"Fishermen sometimes amuse themselves by spearing mantas and
letting the terrified beasts tow their boats - often for miles -
before they are exhausted. Why quite decent men will perpetrate
on sea creatures atrocities which they would instantly condemn if
inflicted upon land animals (has anyone ever harpooned a horse to
make it tow his car?) is a question not hard to answer. Fish live
in an alien element, and many of them have outlandish shapes;
therefore we feel none of the sympathy , none of the kinship, for
them which often links us to the creatures of the land. Few of us
ever overcome the reaction that classes anything strange as
Let us hope that we will not always retain this primitive
behaviour, and will ultimately learn to base our judgments on
something more than mere appearance. For one day, when the
frontiers of space are down, we may meet creatures who are much
more hideous than the manta - and much more intelligent than Man."
ABOUT ARTHUR C. CLARKE :Born at Minehead, Somerset in 1917: educated at Huish's Grammar School, Taunton. Entered H.M. Exchequer & Audit Department in 1936, then served in the RAF. While running the prototype GCA (Ground Controlled Approach) radar, he developed the basic theory of Communications Satellites, and published it in 1945.
After demobilization, he took First Class Honours in Physics and Mathematics at King's College, London, which later elected him Fellow. From 1948 to 1950 he was Assistant Editor of Physics Abstracts at the Institution of Electrical Engineers. he was Chairman of the British Interplanetary Society 1946/7, 1950/3.
Since 1954 his interest in underwater exploration has taken him to the Great Barrier Reef of Australia and the Indian Ocean, and he is now a director of the Colombo-based Underwater Safaris.
He has published more than seventy books and made many appearances on Radio and TV, most notably with Walter Cronkite on CBS during the Apollo missions. His 13-part "Mysterious World" and "Strange Powers" TV programmes have been seen worldwide.
He is a Council Member of the Society of Authors, A Vice-President of the H.G. Wells Society and a member of many other Scientific and Literary Organizations. His honours include several Doctorates in science and literature, a Franklin Institute Award, the UNESCO-Kalinga prize, and an Oscar Nomination for the Screenplay of 200l: A Space Odyssey. In 1987 he was invited to New Delhi to deliver the Nehru Memorial lecture, under the chairmanship of Prime Minister Rajiv Gandhi. He has also been Vikram Sarabhai Professor at the Physical Research Laboratories, Ahmedabad. In 1989 the astronauts' and cosmonauts' exclusive organization, the Association of Space Explorers, awarded him their Special Achievement medal at a ceremony in Riyadh, Saudi Arabia.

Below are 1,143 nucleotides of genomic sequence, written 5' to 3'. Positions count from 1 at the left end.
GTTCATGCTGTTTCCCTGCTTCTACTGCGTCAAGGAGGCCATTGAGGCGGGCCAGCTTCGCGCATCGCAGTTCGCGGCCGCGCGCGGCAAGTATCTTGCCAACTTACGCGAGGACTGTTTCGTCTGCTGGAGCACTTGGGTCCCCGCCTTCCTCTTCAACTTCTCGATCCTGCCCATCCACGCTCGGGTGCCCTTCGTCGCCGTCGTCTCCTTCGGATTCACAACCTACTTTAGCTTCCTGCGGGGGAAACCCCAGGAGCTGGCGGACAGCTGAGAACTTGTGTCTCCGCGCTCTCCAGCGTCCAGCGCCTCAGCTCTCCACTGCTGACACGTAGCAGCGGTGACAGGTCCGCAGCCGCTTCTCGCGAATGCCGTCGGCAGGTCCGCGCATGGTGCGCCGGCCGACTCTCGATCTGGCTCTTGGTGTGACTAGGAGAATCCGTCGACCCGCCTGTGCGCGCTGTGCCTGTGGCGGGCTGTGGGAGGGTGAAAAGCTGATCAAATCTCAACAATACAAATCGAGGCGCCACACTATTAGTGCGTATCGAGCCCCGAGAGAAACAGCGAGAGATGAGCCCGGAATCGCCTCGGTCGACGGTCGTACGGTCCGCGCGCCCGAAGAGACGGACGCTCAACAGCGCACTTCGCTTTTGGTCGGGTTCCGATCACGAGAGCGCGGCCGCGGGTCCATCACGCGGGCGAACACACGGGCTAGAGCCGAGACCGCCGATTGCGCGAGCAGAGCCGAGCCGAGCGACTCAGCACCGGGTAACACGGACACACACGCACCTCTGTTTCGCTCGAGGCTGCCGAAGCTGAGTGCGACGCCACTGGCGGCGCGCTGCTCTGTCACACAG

His recreations include observing the Equatorial skies with a 14" telescope, table-tennis (despite Post-Polio Syndrome) and playing with his Rhodesian Ridgeback and his six computers.
He has lived in Sri Lanka for the past 30 years, and in 1979 President Jayewardene appointed him Chancellor of the University of Moratuwa, near Colombo, which is the location of the government-established Arthur Clarke Centre for Modern Technologies, specializing in communications and computers. he is also Chancellor of the International Space University, and Master of Richard Huish College, Taunton.
In 1989 H.M. the Queen awarded him a CBE for "services to British cultural interests in Sri Lanka." On returning to UK in 1992 for his 75th birthday celebrations, he was made the first Freeman of his home town, Minehead. He was nominated for the Nobel Peace Prize in 1994.
(information from Random House Publishers)
"I now realise that it was my interest in astronautics that led me to the ocean. Both involve exploration, of course - but that's not the only reason. When the first skin-diving equipment started to appear in the late 1940s, I suddenly realized that here was a cheap and simple way of imitating one of the most magical aspects of spaceflight - weightessness."
Arthur C. Clarke's Laws
Clarke's First Law:
"When a distinguished but elderly scientist states that something is possible he is almost certainly right. When he states that something is impossible, he is very probably wrong."
Clarke's Second Law:
"The only way of discovering the limits of the possible is to venture a little way past them into the impossible."
Clarke's Third Law:
"Any sufficiently advanced technology is indistinguishable from magic."
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